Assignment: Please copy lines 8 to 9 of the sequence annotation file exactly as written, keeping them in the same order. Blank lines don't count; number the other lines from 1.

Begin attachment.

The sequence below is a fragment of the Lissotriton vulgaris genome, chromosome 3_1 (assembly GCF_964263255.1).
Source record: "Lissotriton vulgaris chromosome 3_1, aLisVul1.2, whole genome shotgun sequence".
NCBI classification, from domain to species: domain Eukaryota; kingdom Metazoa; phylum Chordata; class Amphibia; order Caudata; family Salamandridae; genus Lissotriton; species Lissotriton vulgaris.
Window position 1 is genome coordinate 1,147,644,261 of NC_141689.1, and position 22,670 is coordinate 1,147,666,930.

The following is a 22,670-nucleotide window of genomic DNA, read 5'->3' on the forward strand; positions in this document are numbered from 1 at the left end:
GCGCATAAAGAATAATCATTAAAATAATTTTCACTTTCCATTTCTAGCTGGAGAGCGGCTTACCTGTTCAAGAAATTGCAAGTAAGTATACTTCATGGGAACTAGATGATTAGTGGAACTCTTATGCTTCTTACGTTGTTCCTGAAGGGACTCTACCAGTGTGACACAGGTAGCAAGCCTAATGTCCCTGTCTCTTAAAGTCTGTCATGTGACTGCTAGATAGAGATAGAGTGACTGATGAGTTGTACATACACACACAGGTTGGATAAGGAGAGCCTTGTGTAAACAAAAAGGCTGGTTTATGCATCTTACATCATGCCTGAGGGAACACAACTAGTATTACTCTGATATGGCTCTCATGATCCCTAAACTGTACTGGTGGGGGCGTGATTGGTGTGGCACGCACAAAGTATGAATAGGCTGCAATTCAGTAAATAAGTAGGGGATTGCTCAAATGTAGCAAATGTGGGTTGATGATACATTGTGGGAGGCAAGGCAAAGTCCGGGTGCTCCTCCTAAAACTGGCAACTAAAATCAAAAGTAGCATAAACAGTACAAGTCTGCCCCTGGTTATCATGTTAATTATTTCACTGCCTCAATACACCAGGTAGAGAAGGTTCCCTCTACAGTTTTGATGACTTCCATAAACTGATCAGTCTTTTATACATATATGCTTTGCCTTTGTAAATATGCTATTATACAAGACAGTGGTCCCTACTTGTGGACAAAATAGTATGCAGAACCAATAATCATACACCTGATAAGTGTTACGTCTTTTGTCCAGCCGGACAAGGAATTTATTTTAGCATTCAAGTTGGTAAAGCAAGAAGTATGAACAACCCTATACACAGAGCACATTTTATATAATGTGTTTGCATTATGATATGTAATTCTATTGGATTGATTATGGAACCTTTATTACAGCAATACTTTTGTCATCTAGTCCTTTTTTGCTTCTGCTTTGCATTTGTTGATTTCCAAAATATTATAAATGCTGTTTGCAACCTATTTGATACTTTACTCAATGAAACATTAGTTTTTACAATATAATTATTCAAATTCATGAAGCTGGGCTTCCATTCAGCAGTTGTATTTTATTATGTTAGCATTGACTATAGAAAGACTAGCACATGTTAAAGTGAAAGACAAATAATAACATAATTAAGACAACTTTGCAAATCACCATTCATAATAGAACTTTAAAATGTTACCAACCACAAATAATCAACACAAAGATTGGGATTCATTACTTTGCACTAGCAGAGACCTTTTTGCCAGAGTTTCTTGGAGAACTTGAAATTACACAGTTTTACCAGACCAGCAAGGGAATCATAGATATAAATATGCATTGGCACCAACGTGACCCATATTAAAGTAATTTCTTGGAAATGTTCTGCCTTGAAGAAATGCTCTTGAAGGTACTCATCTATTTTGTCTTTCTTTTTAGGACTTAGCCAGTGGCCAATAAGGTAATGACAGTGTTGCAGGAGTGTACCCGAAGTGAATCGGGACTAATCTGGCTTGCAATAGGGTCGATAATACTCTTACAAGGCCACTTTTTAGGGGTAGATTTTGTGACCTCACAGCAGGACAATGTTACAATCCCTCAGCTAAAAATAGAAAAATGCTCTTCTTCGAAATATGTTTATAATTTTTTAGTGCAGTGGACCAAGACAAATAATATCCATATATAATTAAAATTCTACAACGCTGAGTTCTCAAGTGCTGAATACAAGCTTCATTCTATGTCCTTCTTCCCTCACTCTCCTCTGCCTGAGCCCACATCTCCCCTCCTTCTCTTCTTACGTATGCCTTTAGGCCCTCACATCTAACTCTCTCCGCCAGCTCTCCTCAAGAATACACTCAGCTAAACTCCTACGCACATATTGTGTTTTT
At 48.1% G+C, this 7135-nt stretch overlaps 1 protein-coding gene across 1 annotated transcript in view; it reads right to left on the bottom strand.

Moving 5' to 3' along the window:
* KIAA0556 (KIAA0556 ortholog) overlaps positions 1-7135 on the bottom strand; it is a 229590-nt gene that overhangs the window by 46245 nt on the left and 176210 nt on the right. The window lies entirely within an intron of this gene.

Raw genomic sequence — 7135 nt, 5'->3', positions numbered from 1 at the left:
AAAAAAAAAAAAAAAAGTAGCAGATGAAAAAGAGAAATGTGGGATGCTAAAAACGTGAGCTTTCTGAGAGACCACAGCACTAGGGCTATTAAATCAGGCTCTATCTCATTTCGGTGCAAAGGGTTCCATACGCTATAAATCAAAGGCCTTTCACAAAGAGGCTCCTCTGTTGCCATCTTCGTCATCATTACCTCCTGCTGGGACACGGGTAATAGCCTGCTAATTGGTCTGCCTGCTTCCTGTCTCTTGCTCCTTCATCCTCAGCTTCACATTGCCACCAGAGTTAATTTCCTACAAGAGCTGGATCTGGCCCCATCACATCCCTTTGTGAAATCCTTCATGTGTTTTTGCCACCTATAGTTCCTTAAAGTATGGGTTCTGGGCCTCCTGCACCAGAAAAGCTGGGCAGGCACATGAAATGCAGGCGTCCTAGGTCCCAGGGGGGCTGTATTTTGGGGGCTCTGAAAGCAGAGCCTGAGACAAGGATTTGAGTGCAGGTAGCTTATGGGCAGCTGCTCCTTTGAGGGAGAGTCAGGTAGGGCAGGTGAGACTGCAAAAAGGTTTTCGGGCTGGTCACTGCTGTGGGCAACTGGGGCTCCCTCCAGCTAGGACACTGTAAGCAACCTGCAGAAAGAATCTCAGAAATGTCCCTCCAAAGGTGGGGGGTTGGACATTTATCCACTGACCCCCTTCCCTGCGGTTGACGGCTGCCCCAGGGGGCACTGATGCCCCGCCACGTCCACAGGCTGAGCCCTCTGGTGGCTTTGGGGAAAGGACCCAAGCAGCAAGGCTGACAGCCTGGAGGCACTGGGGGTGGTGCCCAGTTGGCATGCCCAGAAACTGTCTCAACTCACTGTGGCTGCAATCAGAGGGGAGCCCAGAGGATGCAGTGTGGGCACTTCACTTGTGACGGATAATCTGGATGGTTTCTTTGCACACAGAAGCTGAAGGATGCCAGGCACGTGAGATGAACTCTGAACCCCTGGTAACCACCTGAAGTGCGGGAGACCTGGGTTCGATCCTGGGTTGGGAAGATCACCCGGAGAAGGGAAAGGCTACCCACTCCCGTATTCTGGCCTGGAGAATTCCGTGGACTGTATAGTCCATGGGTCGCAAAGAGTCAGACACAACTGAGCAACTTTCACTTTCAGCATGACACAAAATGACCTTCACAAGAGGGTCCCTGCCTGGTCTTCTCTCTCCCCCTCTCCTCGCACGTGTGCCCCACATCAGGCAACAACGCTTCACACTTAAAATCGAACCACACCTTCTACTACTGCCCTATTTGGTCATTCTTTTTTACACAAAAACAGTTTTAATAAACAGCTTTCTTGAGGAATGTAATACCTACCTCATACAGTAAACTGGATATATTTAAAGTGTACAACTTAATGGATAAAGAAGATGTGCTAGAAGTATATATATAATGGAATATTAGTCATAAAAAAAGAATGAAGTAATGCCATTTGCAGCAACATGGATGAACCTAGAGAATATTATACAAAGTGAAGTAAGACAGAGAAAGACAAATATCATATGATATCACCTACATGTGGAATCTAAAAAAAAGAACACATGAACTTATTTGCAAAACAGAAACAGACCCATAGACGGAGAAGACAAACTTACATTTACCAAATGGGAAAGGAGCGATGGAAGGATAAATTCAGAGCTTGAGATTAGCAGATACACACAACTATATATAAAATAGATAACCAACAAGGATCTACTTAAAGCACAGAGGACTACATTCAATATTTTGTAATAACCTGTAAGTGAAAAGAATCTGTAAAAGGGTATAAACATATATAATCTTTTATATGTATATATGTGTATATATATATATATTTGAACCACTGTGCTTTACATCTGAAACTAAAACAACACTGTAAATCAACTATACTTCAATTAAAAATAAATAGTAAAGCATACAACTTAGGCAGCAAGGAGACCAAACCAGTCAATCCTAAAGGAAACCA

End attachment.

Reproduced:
Moving 5' to 3' along the window:
* KIAA0556 (KIAA0556 ortholog) overlaps positions 1-7135 on the bottom strand; it is a 229590-nt gene that overhangs the window by 46245 nt on the left and 176210 nt on the right. The window lies entirely within an intron of this gene.